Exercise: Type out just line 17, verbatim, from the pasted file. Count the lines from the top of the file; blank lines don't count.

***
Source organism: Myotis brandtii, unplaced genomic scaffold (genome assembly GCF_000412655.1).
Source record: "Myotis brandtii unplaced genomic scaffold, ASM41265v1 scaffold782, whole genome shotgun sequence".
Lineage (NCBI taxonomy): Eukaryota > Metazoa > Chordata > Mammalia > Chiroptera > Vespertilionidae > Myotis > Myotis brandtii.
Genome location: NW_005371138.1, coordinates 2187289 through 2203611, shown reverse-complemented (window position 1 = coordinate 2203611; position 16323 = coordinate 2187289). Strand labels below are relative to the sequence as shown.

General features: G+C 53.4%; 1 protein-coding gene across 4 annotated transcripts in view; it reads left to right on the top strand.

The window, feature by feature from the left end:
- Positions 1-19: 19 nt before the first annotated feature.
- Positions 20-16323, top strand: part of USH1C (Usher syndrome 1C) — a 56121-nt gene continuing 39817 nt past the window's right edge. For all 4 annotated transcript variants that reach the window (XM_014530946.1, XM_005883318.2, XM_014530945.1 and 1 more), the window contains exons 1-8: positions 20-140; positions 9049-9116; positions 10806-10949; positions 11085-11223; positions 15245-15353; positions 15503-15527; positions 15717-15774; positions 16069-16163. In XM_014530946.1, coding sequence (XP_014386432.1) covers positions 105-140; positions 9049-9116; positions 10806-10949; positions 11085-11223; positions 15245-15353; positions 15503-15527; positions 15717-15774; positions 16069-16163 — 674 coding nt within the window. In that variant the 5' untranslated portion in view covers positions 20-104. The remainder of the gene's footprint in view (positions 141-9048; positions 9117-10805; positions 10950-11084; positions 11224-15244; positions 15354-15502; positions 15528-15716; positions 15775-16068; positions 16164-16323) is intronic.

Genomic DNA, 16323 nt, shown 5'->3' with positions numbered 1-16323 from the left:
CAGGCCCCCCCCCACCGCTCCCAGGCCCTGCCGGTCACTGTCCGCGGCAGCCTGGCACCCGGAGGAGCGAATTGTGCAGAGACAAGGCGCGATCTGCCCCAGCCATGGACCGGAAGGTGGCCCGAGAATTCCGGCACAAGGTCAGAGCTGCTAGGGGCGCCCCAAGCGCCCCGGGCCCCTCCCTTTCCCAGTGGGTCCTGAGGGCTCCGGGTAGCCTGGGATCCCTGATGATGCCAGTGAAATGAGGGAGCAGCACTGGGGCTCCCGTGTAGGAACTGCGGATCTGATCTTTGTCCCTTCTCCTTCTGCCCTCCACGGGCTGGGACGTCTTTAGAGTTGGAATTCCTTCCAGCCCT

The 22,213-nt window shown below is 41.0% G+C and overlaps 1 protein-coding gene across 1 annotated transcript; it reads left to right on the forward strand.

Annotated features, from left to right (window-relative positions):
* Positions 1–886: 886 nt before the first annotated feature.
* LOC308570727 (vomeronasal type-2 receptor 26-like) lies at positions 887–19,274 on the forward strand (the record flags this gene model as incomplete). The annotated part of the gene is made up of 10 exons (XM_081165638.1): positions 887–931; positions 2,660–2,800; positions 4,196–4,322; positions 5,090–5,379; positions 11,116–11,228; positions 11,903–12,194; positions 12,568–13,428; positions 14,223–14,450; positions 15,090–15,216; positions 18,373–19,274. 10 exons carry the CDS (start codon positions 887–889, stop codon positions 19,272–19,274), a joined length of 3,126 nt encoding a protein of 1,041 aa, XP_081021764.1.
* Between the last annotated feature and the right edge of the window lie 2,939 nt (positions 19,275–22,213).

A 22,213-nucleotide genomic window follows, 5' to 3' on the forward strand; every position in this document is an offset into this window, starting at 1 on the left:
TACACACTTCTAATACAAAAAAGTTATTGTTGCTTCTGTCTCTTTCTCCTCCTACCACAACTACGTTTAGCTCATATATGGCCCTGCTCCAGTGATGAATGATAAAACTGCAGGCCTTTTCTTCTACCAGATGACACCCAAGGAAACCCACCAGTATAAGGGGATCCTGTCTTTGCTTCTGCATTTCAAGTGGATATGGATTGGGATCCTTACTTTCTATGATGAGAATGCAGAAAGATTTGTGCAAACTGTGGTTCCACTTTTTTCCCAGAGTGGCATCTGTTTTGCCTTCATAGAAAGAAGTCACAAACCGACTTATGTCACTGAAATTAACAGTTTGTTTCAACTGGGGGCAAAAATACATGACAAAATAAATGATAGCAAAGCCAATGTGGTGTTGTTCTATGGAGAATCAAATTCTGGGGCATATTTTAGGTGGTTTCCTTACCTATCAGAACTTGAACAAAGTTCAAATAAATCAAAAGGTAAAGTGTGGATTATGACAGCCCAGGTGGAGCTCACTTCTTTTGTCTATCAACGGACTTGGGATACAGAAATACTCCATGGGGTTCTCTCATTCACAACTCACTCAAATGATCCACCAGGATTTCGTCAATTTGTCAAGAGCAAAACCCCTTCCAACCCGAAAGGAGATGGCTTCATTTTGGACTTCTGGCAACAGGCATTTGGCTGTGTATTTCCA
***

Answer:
TACACACTTCTAATACAAAAAAGTTATTGTTGCTTCTGTCTCTTTCTCCTCCTACCACAACTACGTTTAGCTCATATATGGCCCTGCTCCAGTGATGAATGATAAAACTGCAGGCCTTTTCTTCTACCAGATGACACCCAAGGAAACCCACCAGTATAAGGGGATCCTGTCTTTGCTTCTGCATTTCAAGTGGATATGGATTGGGATCCTTACTTTCTATGATGAGAATGCAGAAAGATTTGTGCAAACTGTGGTTCCACTTTTTTCCCAGAGTGGCATCTGTTTTGCCTTCATAGAAAGAAGTCACAAACCGACTTATGTCACTGAAATTAACAGTTTGTTTCAACTGGGGGCAAAAATACATGACAAAATAAATGATAGCAAAGCCAATGTGGTGTTGTTCTATGGAGAATCAAATTCTGGGGCATATTTTAGGTGGTTTCCTTACCTATCAGAACTTGAACAAAGTTCAAATAAATCAAAAGGTAAAGTGTGGATTATGACAGCCCAGGTGGAGCTCACTTCTTTTGTCTATCAACGGACTTGGGATACAGAAATACTCCATGGGGTTCTCTCATTCACAACTCACTCAAATGATCCACCAGGATTTCGTCAATTTGTCAAGAGCAAAACCCCTTCCAACCCGAAAGGAGATGGCTTCATTTTGGACTTCTGGCAACAGGCATTTGGCTGTGTATTTCCA